Our Physiotherapy clinic has been up and running at Pearson Cycles in Sheen for just on 2 months, and overwhelmingly, the condition that I have seen most of, amongst both the clients I see for Physiotherapy and those that I observe having a Cyclefit, is cycling-related low back pain. Not only is the presentation similar, but also the precipitating factors.

    Low back pain during (or after) cycling is most commonly caused by prolonged flexion of the lumbar spine. Like any other joint in the body, if you put it at its end of range and leave it there, it will start to hurt. Discs will be compressed, ligaments overstrained, and muscles overtensioned. Pain can be localised to the low back, or it can refer into the buttocks, thigh, leg and foot. And whilst most cases are probably not attributable to the dreaded and more serious “slipped disc pinching a nerve”, it can certainly result in that if your back continues to be subject to this cumulative strain.

    Observation of sitting posture is a give-away. If people sit (or stand) a bit like a question-mark ie. flattened lumbar spine, curved upper back, rounded shoulders, head and chin poking forwards, chances are, their postural muscles are not working effectively either on the bike or in everyday life. Add to this the fact that many of us have jobs which involve us sitting most the day… badly. And if you are also good friends with your sofa in the evening, this poor posture is being reinforced for too many hours of the day.

    Poor Posture

    Once on the examination couch, we often find that people have stiff lower lumbar spines, poor hip range of motion, and tight posterior chain muscles (particularly gluts and hamstrings), or possibly all three! A stiff lumbar spine will mean that you reach your limit sooner into range. Poor hip range can pull your pelvis into posterior tilt and therefore your lumbar spine into more flexion to achieve the flexion needed to get to the top of your pedal stroke. Tight gluts and hamstrings can also limit your hip flexion, and along with your back extensors, can be a source of pain themselves should they develop trigger points and excessive tightness.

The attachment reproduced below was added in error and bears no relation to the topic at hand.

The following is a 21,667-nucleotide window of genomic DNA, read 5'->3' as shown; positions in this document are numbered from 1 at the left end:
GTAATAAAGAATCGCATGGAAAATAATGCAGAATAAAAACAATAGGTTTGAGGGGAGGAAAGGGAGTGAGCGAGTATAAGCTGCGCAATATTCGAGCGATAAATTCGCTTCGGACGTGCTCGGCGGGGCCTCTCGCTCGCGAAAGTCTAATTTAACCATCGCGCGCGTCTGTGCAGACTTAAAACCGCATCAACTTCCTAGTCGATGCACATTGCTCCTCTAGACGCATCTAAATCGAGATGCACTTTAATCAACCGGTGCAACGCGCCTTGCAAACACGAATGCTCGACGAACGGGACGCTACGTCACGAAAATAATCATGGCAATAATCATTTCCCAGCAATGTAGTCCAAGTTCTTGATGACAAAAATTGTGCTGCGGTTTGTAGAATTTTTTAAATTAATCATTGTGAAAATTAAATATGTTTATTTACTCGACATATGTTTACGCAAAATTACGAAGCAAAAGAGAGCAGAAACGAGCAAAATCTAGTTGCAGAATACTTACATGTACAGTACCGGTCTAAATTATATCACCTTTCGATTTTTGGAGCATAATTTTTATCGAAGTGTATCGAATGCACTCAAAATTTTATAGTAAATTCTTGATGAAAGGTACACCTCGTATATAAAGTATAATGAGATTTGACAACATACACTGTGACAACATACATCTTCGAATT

And finally, the word we all love or loathe – core stability. Your spine should be in a relatively neutral position when you cycle and you need properly functioning lumbopelvic stability muscles to keep it there. Also, these muscles are required to stabilise your pelvis, providing a platform for which your legs can exert (quite significant) forces on the pedals. To achieve all this, you also need good proprioception, or movement/position awareness.

    The solution… increase your lumbar and/or hip mobility and range, stretch your gluts and hamstrings (in fact, all your major lower limb muscle groups would be beneficial), learn how to engage your core muscles, and learn how to do this on a bike! Your cycle-friendly Physiotherapist should be able to help you with all of this. And one final word… consider getting a comprehensive bike fit. If your bike is constraining your body into a poor position, you’ll be fighting a losing battle.

    Friday, 17 February 2012

    The Perfect Bottle Cage

    A bottle cage is just a bottle cage. It's holds your bottle, that's what it's there for. True, but a bad cage won't hold your bottle particularly well - ejecting it at the first sign of any sudden undulation, bump or hop. Eject your bottle and that's you thirsty for the rest of your ride. Especially if you lose both.

    Don't forget a bad bottle cage can also make a good bike look awful! When you've spent a good portion of your hard-earned on the bike of your dreams the last thing you want is to ruin it with bad looking bottle cages.

    How to avoid both of these situations though? The answer is simple: Arundel.

    No, not the small town in Sussex with the castle and cathedral - this Arundel is a small, boutique American company pumping out some of the highest quality bike accessories on the market. In their range are a number of bottle cages which include the budget 'Sport' model and the high end 'Mandible', both of which are in stock now at our Sheen shop.

    Mandible Bottle Cage

    The Sport cage is made of plastic and comes moulded in black or white, whilst the Mandible is carbon and is available in a painted white or a matt carbon finish. We also have their 'Stainless' model which is based on the design of the Mandible but is made of stainless steel tubing for a more classic look.

    So what? Well, the Mandible will grip your bottle so well it is the bottle cage of choice for the Garmin pro team, even for events like Paris-Roubaix - if any event is going to shake your bottle loose then that is it.

    Thor Hushovd's Cervelo S5

    The Arundel range also includes a good range of very neat saddle bags - one of which is even designed to carry a folded tubular tyre. Ideal if you're that way inclined. There's also bar tape options, triathlon water bottle mounts and aerodynamic frame-mounted time trail water bottles available at the Sheen store.

    Words by Rich - Brain Farts of a Bike Tart